Monday, June 6, 2011

Hellboy, Aileen Thomas

1. Rising Action: Hellboy is faced with the cold, hard fact that the people for whom he works find that Roger, the homunculous, is expendable. He poses a dangerous threat should he decide to turn against them for, after all, he isn't human. Hellboy asks if there will be a time that they decide he too is expendable. As he faces an alien threat this theme of human vs inhuman beats heads until the point where Hellboy has to make a decision on whether or not destroy Roger.

2. Rating: PG-13 for language, dark themes and mild violence.

3. Springboard: World War II, design and poetry. People have already talked about WWII and Nazis so I'm going to talk a little about this conqueror worm from Edgar Allen Poe's poem.

There are many interpretations and analyses that people have made about this poem. The average man (at least those who post responses on the internet which may or may not be average people, perhaps less) seem to all find it as the story of how Heaven stands idly by while men are destroyed. Another popular belief is that it speaks of how our dead bodies are food for the worm.

But according to GradeSaver, ("GradeSaver(TM) ClassicNotes are the most comprehensive study guides on the market, written by Harvard students for students!" - it says that people are controlled, that there are "unseen forces," such as emotion, that push and pull man. Then as man is controlled angels cannot help them as they destroy themselves. Then, as it is read in the context of the story Ligeia (for which it was originally ended) the girl who reads it interprets that man die because of their lack of will and so with her strong will she later comes back from the grave by taking over another woman's body after she leaves her own.

This plays in really well with Mignola's story in that there is an alien force without body or form that comes into the world by way of a dead host and everything it breathes on become a different creature and are then consumed.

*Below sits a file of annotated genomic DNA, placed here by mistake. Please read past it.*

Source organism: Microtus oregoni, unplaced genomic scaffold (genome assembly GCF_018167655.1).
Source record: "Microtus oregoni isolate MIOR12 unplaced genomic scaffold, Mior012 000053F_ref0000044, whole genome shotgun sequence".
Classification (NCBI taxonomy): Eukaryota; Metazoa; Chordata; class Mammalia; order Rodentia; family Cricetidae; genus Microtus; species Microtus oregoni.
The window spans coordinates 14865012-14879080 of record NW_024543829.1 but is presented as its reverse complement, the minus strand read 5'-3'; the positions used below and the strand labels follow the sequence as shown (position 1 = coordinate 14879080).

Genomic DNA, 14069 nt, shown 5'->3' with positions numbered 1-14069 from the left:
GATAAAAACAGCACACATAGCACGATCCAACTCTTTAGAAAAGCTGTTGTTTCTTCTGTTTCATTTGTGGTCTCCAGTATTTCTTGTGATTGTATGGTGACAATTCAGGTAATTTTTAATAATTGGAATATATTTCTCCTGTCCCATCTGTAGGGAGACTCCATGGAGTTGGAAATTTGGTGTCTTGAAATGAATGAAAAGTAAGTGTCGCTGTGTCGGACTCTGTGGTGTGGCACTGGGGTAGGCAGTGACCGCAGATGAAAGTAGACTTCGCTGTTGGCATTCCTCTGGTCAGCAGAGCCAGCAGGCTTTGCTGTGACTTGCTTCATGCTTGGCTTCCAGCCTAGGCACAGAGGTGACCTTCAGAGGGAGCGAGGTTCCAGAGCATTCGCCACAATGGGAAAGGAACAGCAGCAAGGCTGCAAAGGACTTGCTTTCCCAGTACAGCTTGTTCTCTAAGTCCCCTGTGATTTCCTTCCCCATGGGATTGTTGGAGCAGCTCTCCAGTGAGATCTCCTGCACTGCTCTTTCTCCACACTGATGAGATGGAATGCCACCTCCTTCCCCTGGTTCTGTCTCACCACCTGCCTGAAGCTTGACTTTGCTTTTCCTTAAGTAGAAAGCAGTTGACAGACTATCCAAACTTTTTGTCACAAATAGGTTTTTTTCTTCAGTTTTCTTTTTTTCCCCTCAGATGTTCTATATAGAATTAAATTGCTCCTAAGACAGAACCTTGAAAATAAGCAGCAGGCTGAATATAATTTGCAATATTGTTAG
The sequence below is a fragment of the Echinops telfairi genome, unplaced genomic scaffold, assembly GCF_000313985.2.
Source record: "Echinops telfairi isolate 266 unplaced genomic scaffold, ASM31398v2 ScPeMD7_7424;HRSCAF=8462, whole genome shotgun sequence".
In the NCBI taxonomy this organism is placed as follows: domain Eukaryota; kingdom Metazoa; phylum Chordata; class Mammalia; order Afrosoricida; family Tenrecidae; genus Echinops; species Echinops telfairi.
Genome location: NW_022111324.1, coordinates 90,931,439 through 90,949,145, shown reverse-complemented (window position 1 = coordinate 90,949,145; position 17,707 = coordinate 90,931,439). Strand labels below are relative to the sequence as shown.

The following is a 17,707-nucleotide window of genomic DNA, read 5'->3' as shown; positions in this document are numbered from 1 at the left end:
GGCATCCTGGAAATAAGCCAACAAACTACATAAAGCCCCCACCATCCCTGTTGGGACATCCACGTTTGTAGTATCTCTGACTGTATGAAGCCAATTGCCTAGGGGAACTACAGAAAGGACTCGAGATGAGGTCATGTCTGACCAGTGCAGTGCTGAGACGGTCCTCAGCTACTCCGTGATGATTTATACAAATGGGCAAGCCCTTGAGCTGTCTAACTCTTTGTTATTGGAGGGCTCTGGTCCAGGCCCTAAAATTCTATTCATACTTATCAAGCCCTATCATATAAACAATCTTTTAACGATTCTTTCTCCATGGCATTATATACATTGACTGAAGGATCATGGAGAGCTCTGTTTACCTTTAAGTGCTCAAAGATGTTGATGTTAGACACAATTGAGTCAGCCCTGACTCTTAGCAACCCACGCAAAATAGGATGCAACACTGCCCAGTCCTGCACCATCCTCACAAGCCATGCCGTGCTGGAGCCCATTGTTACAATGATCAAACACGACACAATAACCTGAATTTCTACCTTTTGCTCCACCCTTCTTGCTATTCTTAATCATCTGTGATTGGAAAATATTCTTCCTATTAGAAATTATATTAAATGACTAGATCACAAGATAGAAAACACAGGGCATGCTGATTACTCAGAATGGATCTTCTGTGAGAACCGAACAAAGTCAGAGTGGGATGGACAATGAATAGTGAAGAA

(Go here to read The Conqueror Worm by Edgar Allan Poe.)

It pays to read the entirety of something. Someone who misuses a quote can be considered a great fool. Take for instance the story of the man who when looking for inspiration opened the Bible to any page and read of the suicide of Judas. Stupidly the man takes that as a sign and goes and kills himself. When trying to find true depth and inspiration one should actually try to learn what their source is saying. Mignola obviously did an actual study of the poem from which he based Hellboy: The Conqueror Worm and was neatly inspired. Had he just read the short poem and gone off his first instincts of the meaning we may have ended up reading a story about zombies and fallen angels instead of the more clever tale of nazis, an alien race, humanity, control, the will of man and the madness of man.

4: Apply: So often I'll go onto the internet, find a little fact and go running with it. Other times I'll actually spend time studying and learn a great deal more as well as eliminate falsehoods. But never have I tried to study a poem further than reading it and talking to peers about it. Even in highschool I'd just come up with ideas, which is good, then I'd let it rest at that. Now I see that such studies can actually become the basis of great inspiration and stories. So, I'm going to just learn everything I can whenever I can and see what brilliance shines.

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